Dopo le prime quattro giornate, chiuse in fondo alla classifica con 0 punti e 15 goal subiti a fronte di soltanto 1 realizzato, il Sassuolo riesce ad imbrigliare la capolista Napoli con una solida prestazione in trasferta. Per fare questo, Eusebio Di Francesco cambia l’assetto tattico della squadra, abbandonando il classico 4-3-3 per un più prudente 3-5-2, con Luca Antei, Francesco Acerbi e Paolo Bianco come difensori centrali, Ezequiel Schelotto come esterno di destra nel centrocampo e 5 e con Domenico Berardi impiegato davanti come seconda punta al fianco di Simone Zaza.
Rispetto alle precedenti uscite, Di Francesco ha schierato i suoi in posizione molto più arretrata, con un baricentro medio di 48.6 metri e una linea di pressing all’altezza dei 31,3 metri.

Le punte sono rimaste un pò lontane dal resto della squadra, nel primo tempo, come testimoniato dalla distanza fra il blocco difesa e centrocampo e l'attacco, di ben 61,1 metri.

La squadra è rimasta corta soprattutto nella distanza fra i reparti di difesa e centrocampo. Il baricentro più basso è dimostrato anche dal fatto che le uscite sugli esterni difensivi in avanzamento del Napoli erano demandate agli interni di centrocampo, con gli esterni di Di Francesco che hanno privilegiato la copertura della profondità e il compattamento di una linea a 5 in fase difensiva.

Nella foto vediamo la disposizione 3+2 del reparto centrale e d’attacco


 Nel secondo tempo la squadra è stata più corta, con una distanza media di 56,2 metri.

Nonostante questo atteggiamento più prudente – non si è vistala pericolosa ricerca del fuorigioco con linea alta che tanti problemi aveva creato nel match contro l’Inter – il Sassuolo ha mantenuto intatti i propri principi di gioco, privilegiando l’azione manovrata rispetto al lancio lungo a scavalcare il centrocampo, con il 74.1% di azioni a partire da dietro e soltanto il 25.9 di palle a scavalcare il centrocampo.In fase offensiva, la ricerca della verticalizzazione per le due punte ha preso il sopravvento sulla ricerca dell'ampiezza immediata, con il Sassuolo che ha tentato 0 cambi di gioco.

I flussi di gioco evidenziano una preferenza per la catena sinistra della squadra composta da Alessandro Longhi, Jasmin Kurtic e Acerbi. Francesco Magnanelli è stato il miglior passatore. Il regista del Sassuolo ha completato il 62% dei passaggi ed ha cercato una distribuzione equilibrata del pallone, preferendo giocare palla sul breve, per i compagni di reparto Kurtic e Karim Laribi.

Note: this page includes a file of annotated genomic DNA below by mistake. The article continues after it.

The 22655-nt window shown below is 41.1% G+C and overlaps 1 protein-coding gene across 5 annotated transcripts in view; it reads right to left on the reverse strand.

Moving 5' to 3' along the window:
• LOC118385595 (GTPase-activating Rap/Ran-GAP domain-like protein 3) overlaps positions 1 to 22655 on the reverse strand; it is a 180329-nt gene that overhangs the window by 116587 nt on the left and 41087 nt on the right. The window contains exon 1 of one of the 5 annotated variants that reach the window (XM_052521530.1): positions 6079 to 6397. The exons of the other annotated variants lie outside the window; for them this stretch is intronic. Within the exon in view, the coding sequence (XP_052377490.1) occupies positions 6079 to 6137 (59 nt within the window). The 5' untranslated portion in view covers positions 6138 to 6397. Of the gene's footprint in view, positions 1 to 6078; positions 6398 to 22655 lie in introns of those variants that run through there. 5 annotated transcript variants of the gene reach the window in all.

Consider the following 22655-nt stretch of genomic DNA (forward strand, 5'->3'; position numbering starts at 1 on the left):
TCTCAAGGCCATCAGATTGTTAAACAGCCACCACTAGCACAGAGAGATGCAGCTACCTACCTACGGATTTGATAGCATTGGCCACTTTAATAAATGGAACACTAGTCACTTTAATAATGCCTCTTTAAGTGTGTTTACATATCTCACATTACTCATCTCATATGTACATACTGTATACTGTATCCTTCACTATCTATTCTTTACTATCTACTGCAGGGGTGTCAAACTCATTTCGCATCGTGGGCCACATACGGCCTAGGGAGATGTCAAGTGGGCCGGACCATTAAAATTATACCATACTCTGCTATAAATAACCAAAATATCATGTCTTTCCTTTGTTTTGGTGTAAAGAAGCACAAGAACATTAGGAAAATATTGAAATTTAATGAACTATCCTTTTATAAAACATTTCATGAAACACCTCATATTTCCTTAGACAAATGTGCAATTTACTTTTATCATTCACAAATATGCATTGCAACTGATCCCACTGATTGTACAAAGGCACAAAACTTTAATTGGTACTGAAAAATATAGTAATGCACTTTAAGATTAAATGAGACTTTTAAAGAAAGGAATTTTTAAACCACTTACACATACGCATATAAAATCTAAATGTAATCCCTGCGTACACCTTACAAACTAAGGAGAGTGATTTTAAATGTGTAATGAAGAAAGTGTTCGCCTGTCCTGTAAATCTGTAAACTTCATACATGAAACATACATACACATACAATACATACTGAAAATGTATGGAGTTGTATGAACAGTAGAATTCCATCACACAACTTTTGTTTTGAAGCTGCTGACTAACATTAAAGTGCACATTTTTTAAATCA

Tom Huddlestone's early impact

Since Hull City were promoted into the EPL, all the talk was about how they could compete with the best. Sure, bigger teams are far from Tigers level, but Steve Bruce’side showed they can cope with the rest of the bunch, as games against Cardiff, Norwich, and Newcastle testified. Team is never about a single player or about a lone performance. But the fact that Tom Huddlestone added top class quality in their ranks is out of question. The former Tottenham midfielder is the player charged with the duty to pick the ball up from defenders in the buildup. A commanding figure with the ball at his feet, he added power and pace to his new side. He’s confident holding on the ball and helping the team to retain possession. Against Newcastle, Huddlestone recorded 87% of passing accuracy. Manchester City game aside, his passing accuracy were ever above the 80%. The 6'2" midfielder is precise both on the short and long range, playing 5.8 accurate long balls per game. Huddlestone is an accurate passer all over the field with 3 total through balls played and a total of 8 goal scoring chances created. But Huddlestone was also particularly good defending, as he nullified Newcastle's Yohan Cabaye and Vurnon Anita in the middle of the park. He had 2.2 tackles and 2.2 interceptions per game during this first five games of the season and an average clearance of 2.8. Closed by  Sandro, Paulinho, and Moussa Dembele in the Spurs’ 4-3-3 midfield, he could flourish in a formation like Hull City, where he’s the main playmaker. If he will be able to continue with such impressive stats Roy Hodgson could take a look to Huddlestone for a come back to the international fold for next World Cup.